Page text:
So we followed up with Spring Design to figure out what exactly its relationship with Barnes & Noble had been during the development of the Nook and why the company was suing, and, well, it's looking like B&N played some dirty pool here. You're looking at the actual NDA signed by Barnes & Noble and Spring Design, wherein each party agreed to keep their secrets... secret. After signing the agreement, Spring Design showed the Alex dual-screen ebook reader and associated marketing materials to B&N execs all the way up B&N CFO Kevin Frain and B&N.com president William Lynch, who said he was "looking forward" to a partnership. Soon after that, Spring implies that all contact stopped until Barnes & Noble announced the Nook. Lawsuit time!

Here's where it gets tricky, though -- the NDA contains pretty standard language specifically allowing both B&N and Spring Design to walk away from each other and develop competing products, so long as they don't use any of the confidential information they learned under NDA. Without knowing exactly what Spring Design showed to B&N and how much of that influenced or is included in the Nook (which Barnes & Noble currently won't let anyone touch), we can't say much about how this one's going to play out, but for right now we're looking at a huge corporation bringing out an Android-based ebook reader with dual electronic paper and touchscreen LCD displays just months after being shown the same concept by a three-year-old startup, and that's not exactly a warm and fuzzy bedtime story. We'll see what happens next -- Barnes & Noble, you have anything to say?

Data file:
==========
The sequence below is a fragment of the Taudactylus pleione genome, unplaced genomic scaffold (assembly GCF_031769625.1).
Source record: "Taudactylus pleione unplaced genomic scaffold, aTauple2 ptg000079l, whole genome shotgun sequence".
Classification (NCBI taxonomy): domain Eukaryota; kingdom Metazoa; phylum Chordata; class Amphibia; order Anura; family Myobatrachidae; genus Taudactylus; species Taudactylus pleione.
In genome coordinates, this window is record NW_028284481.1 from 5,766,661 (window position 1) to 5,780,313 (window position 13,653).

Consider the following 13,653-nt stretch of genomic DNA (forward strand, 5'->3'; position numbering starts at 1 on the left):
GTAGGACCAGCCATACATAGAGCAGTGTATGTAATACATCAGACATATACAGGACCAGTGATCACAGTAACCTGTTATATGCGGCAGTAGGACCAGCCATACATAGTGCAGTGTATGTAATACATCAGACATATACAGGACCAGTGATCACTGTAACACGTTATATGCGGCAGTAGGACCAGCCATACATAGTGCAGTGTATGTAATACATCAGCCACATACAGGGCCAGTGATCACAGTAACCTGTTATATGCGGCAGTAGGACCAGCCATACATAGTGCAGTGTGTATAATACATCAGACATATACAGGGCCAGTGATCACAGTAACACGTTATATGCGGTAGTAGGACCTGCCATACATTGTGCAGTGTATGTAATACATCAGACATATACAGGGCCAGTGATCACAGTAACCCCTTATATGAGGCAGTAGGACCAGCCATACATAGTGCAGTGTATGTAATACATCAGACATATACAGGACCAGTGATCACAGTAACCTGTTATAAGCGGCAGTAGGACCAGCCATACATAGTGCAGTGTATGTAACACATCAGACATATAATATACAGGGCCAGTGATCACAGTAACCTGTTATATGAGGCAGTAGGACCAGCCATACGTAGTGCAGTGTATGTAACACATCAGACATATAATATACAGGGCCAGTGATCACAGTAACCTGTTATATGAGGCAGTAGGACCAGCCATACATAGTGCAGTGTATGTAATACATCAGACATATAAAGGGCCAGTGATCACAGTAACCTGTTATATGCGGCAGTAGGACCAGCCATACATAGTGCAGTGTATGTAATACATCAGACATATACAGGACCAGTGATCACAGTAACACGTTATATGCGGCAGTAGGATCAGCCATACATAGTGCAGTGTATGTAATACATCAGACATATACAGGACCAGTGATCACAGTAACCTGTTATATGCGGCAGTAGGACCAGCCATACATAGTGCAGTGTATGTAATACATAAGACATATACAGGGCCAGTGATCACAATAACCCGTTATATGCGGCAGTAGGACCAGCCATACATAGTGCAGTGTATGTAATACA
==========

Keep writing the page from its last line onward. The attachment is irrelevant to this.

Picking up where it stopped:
Spring Design vs. Barnes & Noble complaint

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Spring Design vs. Barnes & Noble NDA and exhibits

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Spring Design vs. Barnes & Noble: all the nooks and crannies